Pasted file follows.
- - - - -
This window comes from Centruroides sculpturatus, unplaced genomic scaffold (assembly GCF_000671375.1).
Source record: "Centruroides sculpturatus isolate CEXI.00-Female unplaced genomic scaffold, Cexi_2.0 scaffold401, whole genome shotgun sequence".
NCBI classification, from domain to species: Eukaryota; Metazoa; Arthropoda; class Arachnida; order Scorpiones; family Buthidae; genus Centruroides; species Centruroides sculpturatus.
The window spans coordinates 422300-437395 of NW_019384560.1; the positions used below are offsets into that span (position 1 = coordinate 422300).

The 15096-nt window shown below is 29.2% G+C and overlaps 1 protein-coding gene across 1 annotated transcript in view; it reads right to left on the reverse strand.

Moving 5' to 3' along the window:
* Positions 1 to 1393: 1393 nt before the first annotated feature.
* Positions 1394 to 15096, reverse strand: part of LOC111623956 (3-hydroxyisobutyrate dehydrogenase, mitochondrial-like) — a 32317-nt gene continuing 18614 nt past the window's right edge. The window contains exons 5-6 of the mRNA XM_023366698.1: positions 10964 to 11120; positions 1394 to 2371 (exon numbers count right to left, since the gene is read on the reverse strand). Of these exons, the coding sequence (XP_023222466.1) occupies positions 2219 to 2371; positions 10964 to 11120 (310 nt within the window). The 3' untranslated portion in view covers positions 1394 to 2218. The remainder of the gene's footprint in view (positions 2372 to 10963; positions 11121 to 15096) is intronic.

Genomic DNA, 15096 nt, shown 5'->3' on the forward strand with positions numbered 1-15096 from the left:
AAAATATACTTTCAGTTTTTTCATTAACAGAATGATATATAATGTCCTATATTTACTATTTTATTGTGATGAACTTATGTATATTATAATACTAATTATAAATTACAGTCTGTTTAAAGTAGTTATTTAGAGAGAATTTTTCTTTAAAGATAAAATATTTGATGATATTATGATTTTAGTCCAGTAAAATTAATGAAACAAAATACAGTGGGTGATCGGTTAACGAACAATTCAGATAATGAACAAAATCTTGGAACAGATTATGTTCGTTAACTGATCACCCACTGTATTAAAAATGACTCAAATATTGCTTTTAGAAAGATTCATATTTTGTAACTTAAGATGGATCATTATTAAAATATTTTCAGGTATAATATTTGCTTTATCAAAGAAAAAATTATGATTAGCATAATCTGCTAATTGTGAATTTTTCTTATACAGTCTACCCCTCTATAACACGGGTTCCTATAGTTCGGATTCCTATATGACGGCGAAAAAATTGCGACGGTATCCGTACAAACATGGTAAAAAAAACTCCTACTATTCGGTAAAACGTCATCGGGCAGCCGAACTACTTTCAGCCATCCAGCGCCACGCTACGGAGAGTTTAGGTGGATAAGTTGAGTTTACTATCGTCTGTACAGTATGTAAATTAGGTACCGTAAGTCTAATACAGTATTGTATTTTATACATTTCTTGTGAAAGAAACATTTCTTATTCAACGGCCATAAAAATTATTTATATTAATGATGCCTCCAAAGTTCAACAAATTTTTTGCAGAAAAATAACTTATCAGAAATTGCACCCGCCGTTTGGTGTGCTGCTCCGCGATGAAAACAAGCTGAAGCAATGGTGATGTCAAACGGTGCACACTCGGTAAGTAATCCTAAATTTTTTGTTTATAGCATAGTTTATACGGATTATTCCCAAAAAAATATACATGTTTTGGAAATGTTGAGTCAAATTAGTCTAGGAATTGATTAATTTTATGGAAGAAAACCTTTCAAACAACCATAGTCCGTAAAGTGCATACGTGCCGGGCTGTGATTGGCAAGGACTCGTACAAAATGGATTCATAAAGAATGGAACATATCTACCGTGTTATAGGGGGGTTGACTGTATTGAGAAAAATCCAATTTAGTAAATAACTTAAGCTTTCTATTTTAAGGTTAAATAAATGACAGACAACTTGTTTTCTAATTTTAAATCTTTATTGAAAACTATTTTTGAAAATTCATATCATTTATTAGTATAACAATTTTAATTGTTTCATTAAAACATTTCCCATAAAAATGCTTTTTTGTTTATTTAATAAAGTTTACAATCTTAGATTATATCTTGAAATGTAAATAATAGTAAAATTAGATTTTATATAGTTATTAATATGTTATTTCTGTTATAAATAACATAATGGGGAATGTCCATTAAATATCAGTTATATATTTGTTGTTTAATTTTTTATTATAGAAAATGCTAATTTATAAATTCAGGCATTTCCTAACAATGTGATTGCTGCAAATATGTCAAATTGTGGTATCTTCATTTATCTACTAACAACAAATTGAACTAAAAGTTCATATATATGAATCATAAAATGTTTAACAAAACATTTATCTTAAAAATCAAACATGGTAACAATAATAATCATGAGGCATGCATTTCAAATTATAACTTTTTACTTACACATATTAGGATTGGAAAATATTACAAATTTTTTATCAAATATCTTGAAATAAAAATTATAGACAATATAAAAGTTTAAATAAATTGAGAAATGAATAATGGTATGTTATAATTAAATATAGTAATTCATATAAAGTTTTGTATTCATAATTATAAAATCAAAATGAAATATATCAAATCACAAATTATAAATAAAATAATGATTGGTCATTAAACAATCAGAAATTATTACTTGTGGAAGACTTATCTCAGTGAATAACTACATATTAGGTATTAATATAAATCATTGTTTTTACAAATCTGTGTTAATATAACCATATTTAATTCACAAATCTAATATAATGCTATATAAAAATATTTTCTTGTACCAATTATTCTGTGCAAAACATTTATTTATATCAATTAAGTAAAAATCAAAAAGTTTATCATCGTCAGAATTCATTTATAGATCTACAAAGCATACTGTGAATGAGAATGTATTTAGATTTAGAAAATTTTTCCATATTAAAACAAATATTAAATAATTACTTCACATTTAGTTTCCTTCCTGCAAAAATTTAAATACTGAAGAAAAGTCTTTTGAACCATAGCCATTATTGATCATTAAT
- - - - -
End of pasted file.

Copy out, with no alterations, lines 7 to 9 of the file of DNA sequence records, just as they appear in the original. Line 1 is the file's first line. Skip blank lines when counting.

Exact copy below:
* Positions 1 to 1393: 1393 nt before the first annotated feature.
* Positions 1394 to 15096, reverse strand: part of LOC111623956 (3-hydroxyisobutyrate dehydrogenase, mitochondrial-like) — a 32317-nt gene continuing 18614 nt past the window's right edge. The window contains exons 5-6 of the mRNA XM_023366698.1: positions 10964 to 11120; positions 1394 to 2371 (exon numbers count right to left, since the gene is read on the reverse strand). Of these exons, the coding sequence (XP_023222466.1) occupies positions 2219 to 2371; positions 10964 to 11120 (310 nt within the window). The 3' untranslated portion in view covers positions 1394 to 2218. The remainder of the gene's footprint in view (positions 2372 to 10963; positions 11121 to 15096) is intronic.

Genomic DNA, 15096 nt, shown 5'->3' on the forward strand with positions numbered 1-15096 from the left: